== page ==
COVID-19 launched a pandemic of fear. People are afraid of getting this dangerous disease and no one knows what kind of future is ahead of us. And how do you know if your fever is actually just a flu or COVID-19? Home-testing kits became very popular in the midst of the pandemic, but do people understand how accurate they actually are?
Scientists from the Universities of Birmingham and Warwick analysed 27 websites in the UK and US which were selling tests in May 2020. Researchers wanted to see how accurate those home-testing kits were and what kind of information is provided for the user. Scientists analysed information provided on the internet, looking for completeness and accuracy. And the results were shocking.
Out of 41 tests included in the study only 9 provided the name of the manufacturer. Only 10 said when to use the test. Sellers provided accuracy of 12 tests, but sensitivity and specificity information ranging from 97.5% to 100% for molecular tests and 100% for antibodies was provided for 27 of the 41 tests. However, only four of those tests had papers to support those claims. 12 out of 18 antibodies tests explained that a positive result does not mean that you now have an immunity from COVID-19. Scientists would like to remind people that currently there are no approved COVID-19 home-testing kits.
There is a reason why crucial information is often omitted from these websites – money. Manufacturers and sellers understand that people are buying these tests because they are afraid to fall victims of this pandemic. Therefore, sometimes they don’t bother explaining everything, because it’s simply not an important selling point. And sometimes they are just scamming people.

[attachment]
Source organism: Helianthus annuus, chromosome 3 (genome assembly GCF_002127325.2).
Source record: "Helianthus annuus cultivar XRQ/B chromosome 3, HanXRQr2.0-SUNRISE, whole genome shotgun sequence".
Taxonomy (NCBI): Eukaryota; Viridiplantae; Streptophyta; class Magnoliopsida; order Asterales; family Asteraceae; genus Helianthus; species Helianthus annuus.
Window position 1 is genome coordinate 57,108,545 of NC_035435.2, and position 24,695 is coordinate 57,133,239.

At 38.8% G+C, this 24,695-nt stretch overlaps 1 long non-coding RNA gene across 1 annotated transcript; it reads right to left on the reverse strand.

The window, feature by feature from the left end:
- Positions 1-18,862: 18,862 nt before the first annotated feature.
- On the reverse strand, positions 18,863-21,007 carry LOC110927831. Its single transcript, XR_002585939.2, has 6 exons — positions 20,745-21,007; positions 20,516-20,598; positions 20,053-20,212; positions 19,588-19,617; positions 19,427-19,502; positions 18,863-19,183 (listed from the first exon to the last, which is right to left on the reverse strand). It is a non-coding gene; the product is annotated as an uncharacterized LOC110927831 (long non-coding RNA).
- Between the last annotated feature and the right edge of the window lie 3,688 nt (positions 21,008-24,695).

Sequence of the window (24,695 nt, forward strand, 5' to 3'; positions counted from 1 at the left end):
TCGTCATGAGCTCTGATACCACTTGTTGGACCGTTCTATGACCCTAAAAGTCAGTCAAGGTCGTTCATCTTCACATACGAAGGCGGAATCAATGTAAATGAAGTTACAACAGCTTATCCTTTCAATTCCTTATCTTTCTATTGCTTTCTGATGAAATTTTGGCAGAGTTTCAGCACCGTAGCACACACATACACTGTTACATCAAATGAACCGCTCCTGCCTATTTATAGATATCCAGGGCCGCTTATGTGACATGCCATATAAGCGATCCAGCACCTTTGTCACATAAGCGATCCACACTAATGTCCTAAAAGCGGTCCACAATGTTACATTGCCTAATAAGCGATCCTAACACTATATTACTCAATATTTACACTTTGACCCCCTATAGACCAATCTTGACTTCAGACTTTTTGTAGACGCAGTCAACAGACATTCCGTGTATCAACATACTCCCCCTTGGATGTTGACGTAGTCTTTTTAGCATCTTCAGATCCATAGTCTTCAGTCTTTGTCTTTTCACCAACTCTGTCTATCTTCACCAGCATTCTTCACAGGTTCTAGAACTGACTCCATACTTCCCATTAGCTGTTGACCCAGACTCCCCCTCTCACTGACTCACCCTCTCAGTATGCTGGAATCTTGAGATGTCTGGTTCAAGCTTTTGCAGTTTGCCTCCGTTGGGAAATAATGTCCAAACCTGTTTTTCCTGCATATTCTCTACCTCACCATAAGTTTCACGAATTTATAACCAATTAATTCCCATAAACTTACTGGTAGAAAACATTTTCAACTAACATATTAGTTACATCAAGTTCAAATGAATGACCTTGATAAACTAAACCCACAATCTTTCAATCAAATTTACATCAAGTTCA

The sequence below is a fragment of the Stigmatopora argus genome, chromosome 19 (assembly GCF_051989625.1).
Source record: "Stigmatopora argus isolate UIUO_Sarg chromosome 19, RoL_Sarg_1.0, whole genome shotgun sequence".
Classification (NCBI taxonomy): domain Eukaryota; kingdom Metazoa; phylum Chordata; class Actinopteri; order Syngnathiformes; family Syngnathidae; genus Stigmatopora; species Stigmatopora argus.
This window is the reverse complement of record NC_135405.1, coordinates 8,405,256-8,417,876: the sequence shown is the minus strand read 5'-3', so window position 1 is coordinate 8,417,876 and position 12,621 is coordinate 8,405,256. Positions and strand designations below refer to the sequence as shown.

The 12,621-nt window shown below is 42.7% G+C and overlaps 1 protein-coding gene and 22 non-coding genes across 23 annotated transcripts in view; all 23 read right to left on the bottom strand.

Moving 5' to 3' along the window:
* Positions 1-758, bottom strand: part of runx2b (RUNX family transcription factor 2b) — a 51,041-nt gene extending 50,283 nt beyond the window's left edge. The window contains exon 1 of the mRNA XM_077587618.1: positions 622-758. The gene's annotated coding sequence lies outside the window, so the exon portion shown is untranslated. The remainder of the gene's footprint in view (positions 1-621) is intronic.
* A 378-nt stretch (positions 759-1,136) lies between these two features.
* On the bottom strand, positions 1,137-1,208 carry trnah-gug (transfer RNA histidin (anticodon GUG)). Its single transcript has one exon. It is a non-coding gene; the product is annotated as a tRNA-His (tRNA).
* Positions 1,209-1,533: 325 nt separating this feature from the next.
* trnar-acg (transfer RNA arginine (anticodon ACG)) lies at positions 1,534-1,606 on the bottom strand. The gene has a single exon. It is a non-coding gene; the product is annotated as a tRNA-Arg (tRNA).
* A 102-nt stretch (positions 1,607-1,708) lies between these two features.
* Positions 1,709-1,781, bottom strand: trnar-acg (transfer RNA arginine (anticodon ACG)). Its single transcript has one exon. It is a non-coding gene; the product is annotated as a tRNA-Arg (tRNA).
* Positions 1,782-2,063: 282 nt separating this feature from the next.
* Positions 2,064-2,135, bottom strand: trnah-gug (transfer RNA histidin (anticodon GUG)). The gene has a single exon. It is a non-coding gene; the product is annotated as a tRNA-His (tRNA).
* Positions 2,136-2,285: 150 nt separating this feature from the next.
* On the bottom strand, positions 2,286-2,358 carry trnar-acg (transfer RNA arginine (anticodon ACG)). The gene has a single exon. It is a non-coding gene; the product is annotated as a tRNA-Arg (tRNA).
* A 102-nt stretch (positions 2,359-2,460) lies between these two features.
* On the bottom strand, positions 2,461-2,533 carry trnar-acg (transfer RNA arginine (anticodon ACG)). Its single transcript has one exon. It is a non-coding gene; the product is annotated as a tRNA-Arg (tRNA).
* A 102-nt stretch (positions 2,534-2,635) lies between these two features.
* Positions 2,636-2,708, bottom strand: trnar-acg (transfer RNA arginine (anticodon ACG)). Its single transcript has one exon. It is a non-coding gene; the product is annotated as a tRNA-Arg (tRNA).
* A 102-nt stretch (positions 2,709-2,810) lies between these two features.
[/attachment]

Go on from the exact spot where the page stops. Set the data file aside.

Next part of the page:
Jon Deeks, co-author of the study, said: “It is crucial that all test users are given adequate and appropriate information to help them make safe and informed choices and best practice guidance should be developed to ensure the safety of these users. The role of the regulator in enforcing complete and accurate information should also be reviewed”.
So you should simply avoid these tests? Depending on what country you live in, it is probably providing some free testing opportunities. Those tests are infinitely more accurate and trustworthy. However, if you do buy these home-testing kits you have to be informed about their limitations.
It is also worth reminding that a positive result from antibodies test does not mean that you’re safe from COVID-19. It’s simply not true – manufacturers who choose to omit that information are tapping into people’s fears. There are cases when people got better and fell ill again. Also, the reliability of those tests is questionable. So just protect yourself and stay away from websites that are trying to scam you using your fear.
Source: University of Birmingham